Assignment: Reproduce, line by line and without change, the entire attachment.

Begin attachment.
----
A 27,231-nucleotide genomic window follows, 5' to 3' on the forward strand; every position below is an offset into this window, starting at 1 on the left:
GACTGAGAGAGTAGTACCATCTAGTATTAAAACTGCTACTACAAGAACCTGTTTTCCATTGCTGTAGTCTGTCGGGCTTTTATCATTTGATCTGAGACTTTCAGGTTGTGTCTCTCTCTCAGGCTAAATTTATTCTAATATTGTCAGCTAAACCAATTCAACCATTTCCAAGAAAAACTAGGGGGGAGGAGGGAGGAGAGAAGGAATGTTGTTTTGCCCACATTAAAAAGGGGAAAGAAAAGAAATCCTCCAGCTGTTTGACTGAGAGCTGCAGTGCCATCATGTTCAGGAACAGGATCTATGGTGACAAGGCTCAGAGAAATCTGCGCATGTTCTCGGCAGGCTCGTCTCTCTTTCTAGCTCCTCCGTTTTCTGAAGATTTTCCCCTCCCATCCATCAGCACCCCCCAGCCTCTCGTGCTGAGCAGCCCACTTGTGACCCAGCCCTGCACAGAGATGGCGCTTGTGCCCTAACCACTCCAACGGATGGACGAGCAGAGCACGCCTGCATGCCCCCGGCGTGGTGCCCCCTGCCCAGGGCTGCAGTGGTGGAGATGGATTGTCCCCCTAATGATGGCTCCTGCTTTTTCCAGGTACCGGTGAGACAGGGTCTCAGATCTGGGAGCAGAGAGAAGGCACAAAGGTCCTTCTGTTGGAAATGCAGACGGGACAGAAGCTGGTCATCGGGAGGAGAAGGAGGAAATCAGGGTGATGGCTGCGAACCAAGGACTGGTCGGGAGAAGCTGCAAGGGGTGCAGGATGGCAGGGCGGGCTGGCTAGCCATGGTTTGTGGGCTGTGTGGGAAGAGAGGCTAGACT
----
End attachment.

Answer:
A 27,231-nucleotide genomic window follows, 5' to 3' on the forward strand; every position below is an offset into this window, starting at 1 on the left:
GACTGAGAGAGTAGTACCATCTAGTATTAAAACTGCTACTACAAGAACCTGTTTTCCATTGCTGTAGTCTGTCGGGCTTTTATCATTTGATCTGAGACTTTCAGGTTGTGTCTCTCTCTCAGGCTAAATTTATTCTAATATTGTCAGCTAAACCAATTCAACCATTTCCAAGAAAAACTAGGGGGGAGGAGGGAGGAGAGAAGGAATGTTGTTTTGCCCACATTAAAAAGGGGAAAGAAAAGAAATCCTCCAGCTGTTTGACTGAGAGCTGCAGTGCCATCATGTTCAGGAACAGGATCTATGGTGACAAGGCTCAGAGAAATCTGCGCATGTTCTCGGCAGGCTCGTCTCTCTTTCTAGCTCCTCCGTTTTCTGAAGATTTTCCCCTCCCATCCATCAGCACCCCCCAGCCTCTCGTGCTGAGCAGCCCACTTGTGACCCAGCCCTGCACAGAGATGGCGCTTGTGCCCTAACCACTCCAACGGATGGACGAGCAGAGCACGCCTGCATGCCCCCGGCGTGGTGCCCCCTGCCCAGGGCTGCAGTGGTGGAGATGGATTGTCCCCCTAATGATGGCTCCTGCTTTTTCCAGGTACCGGTGAGACAGGGTCTCAGATCTGGGAGCAGAGAGAAGGCACAAAGGTCCTTCTGTTGGAAATGCAGACGGGACAGAAGCTGGTCATCGGGAGGAGAAGGAGGAAATCAGGGTGATGGCTGCGAACCAAGGACTGGTCGGGAGAAGCTGCAAGGGGTGCAGGATGGCAGGGCGGGCTGGCTAGCCATGGTTTGTGGGCTGTGTGGGAAGAGAGGCTAGACT